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dc.contributor.authorSaleh, Mohd. Nazre
dc.date.accessioned2007-08-30T08:31:06Z
dc.date.available2007-08-30T08:31:06Z
dc.date.issued2006
dc.identifier.urihttp://hdl.handle.net/1842/1958
dc.description.abstractGarcinia section Garcinia is one of 14 sections of the species-rich pantropical genus Garcinia (Guttiferae/Clusiaceae). In its most recent circumscription the section comprised 43 species, mostly of rain forest understorey trees, distributed from eastern India to Fiji, and in Madagascar (Jones, 1980: unpublished Phd. Thesis, University of Leicester). Its most famous member is the fruit tree, mangosteen (G. mangostana). Taxonomic revision of section Garcinia reduces the number of species from 43 to 16 with five varieties, with distribution from eastern India to Malesia. A total of nine species are excluded, 19 species are reduced to synonyms and five species are insufficiently known to be classified. Within sect. Garcinia, G. acuticosta, G. discoidea, G. exiguous, G. ochraceus and G. sangudsangud are newly described, G. diospyrifolia var. arborea, G. diospyrifolia var. minor and G. malaccensis var. pseudomangostana are new varieties, and G. cataractalis, previously unassigned to any section by Jones (1980) is newly included. Species limits are defined on the basis of combinations of characters such as shape of stamens and presence of pistillode, fruit type, and leaf characters such as shape, size, venation pattern and type of glandular lines. A total of 83 accessions representing 42 Garcinia species were sequenced for the nuclear ribosomal internal transcribed spacer (ITS) region, while 50 accessions (30 spp.) and 24 accessions (16 spp.) were sequenced for the chloroplast non-coding regions trnS-G and trnD-T respectively. Of these, 30 accessions or ten spp. (ITS), 23 accessions or nine spp. (trnS-G) and 17 accessions or nine spp. (trnD-T) belong to sect. Garcinia. Parsimony and Bayesian analyses show that the ITS data are more phylogenetically informative and provide better resolution for sectional and species relationships compared to trnS-G and trnD-T. Most of the sections delimited by Jones (1980) proved to be monophyletic but sect. Garcinia is not. Garcinia maingayi, G. trianii and G. costata, assigned to sect. Garcinia by Jones, are in a separate clade that is strongly supported as sister to sect. Brindonia. These species have significantly different morphological characters from sect. Garcinia, and should be excluded from it. Characters that are important for sectional delimitation are inflorescences that are simple cymes, stamen bundles that are 4-angled or 4-lobed, and fruits with a smooth surface. Four major clades in sect. Garcinia are supported by the shape of the stamen bundles, the shape of the fruit and the stigma, and fruit wall characters. ITS trees are significantly incongruent with plastid trees because of the placement of G. rigida, which could reflect a hybrid origin. Another hybrid species, the cultivated mangosteen, could be the product of hybridisation events between varieties of G. malaccensis if mangosteen is proven to be an obligate agamosperm. However, if mangosteen is a facultative agamosperm, G. malaccensis is likely to be the female parent, but any other Garcinia species could be the putative paternal species. Phylogenetic trees of ITS show that most Garcinia species from east of Wallace’s Line are nested within species from the west. This might reflect dispersal of species across this biogeographic division from west to east when the Sahul and Sunda shelves converged (c. 20 MY).This hypothesis is supported by the estimated divergence of accessions of G. rigida from the east of Wallace’s Line, from their most recent common ancestor to the west of the line, not later than 21.58+/-2.90 MY.en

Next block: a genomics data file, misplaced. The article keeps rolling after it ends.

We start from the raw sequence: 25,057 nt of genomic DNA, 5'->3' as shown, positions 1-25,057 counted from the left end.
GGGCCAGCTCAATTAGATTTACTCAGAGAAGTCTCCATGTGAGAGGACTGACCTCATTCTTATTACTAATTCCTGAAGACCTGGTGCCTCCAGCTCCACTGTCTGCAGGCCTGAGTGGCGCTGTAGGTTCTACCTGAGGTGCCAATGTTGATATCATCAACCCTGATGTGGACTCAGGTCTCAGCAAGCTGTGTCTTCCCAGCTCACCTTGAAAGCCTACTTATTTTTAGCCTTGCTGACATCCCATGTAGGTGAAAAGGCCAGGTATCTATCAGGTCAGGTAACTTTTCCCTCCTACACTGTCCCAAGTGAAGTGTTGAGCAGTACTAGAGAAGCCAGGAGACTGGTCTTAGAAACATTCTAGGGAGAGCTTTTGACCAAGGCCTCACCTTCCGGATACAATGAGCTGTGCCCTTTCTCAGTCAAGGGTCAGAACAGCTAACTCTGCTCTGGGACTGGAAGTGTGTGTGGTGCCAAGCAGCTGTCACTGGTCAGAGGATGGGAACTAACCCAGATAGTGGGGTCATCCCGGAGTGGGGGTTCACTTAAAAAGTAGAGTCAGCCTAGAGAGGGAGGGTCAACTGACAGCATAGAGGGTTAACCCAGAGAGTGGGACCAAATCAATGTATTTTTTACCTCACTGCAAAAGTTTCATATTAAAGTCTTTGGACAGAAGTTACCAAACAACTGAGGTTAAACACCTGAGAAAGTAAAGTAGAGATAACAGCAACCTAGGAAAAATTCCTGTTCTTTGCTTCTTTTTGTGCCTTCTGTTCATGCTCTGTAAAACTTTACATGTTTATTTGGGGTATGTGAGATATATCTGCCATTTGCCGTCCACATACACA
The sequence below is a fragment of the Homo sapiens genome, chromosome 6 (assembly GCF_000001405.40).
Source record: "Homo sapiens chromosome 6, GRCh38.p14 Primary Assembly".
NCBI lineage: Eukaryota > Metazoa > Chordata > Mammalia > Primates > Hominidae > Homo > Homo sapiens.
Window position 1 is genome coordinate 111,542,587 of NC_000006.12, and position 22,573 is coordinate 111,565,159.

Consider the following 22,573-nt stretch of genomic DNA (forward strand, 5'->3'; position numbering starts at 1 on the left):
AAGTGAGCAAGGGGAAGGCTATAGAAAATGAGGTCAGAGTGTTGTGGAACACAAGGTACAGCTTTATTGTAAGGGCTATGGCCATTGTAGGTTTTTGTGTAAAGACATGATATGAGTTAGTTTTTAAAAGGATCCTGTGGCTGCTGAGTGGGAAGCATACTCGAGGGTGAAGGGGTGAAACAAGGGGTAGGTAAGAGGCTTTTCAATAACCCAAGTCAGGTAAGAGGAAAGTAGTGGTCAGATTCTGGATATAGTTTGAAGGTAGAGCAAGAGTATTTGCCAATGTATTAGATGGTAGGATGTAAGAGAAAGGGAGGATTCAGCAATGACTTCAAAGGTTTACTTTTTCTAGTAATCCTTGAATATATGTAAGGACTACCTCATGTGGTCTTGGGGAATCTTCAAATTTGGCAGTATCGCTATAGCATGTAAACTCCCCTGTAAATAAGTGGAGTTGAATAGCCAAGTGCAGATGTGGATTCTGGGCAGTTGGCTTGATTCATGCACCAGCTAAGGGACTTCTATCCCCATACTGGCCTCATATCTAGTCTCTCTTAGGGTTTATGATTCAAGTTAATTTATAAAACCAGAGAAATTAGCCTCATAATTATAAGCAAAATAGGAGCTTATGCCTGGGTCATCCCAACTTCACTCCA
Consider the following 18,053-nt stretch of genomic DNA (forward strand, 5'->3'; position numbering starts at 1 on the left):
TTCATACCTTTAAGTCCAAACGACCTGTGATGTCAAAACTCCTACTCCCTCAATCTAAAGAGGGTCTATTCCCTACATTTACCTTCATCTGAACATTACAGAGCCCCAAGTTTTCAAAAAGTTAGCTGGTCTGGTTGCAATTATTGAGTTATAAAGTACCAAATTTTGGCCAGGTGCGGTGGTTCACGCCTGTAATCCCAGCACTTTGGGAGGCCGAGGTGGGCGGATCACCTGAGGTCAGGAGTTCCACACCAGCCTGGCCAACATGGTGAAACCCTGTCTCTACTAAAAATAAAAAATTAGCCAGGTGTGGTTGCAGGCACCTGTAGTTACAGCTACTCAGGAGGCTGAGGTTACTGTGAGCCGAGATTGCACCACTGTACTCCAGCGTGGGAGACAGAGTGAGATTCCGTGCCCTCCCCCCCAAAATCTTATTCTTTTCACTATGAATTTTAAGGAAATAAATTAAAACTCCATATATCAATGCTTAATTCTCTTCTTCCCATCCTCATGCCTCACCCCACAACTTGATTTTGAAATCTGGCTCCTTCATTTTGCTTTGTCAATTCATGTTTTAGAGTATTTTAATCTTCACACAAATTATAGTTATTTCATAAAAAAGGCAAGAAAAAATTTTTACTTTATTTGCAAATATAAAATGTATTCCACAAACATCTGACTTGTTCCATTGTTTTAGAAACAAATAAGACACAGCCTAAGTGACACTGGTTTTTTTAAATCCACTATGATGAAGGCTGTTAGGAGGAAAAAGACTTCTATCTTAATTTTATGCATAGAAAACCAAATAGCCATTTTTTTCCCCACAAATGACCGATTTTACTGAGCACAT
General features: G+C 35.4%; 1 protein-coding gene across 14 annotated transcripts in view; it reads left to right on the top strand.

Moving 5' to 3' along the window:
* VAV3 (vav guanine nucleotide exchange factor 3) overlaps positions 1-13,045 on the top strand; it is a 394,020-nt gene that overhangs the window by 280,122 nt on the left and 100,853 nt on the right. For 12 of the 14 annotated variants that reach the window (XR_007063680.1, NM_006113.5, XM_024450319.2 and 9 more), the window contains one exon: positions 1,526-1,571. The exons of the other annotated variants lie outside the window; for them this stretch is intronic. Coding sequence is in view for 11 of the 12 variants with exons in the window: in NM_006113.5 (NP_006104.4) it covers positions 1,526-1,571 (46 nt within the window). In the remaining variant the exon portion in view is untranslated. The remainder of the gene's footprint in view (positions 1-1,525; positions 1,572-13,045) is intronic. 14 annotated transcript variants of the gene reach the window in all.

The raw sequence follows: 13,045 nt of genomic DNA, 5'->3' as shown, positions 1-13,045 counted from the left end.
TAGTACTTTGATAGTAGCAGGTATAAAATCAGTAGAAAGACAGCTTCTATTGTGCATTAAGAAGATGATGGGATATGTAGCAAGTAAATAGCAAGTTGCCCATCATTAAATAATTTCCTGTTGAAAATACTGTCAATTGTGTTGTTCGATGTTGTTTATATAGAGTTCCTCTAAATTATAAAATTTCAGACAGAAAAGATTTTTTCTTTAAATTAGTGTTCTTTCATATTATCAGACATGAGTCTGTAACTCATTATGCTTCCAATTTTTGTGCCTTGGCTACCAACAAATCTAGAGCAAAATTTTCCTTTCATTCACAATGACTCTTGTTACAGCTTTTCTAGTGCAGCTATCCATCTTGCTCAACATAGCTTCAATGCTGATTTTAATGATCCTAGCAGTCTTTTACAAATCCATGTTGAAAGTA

dc.language.isoenen
dc.publisherThe University of Edinburgh
dc.subjectbiological sciencesen
dc.titleTaxonomic Revision and Molecular Studies of Garcinia Section Garcinia (Guttiferae)en
dc.typeThesis or Dissertationen
dc.type.qualificationlevelDoctoralen
dc.type.qualificationnamePhD Doctor of Philosophyen


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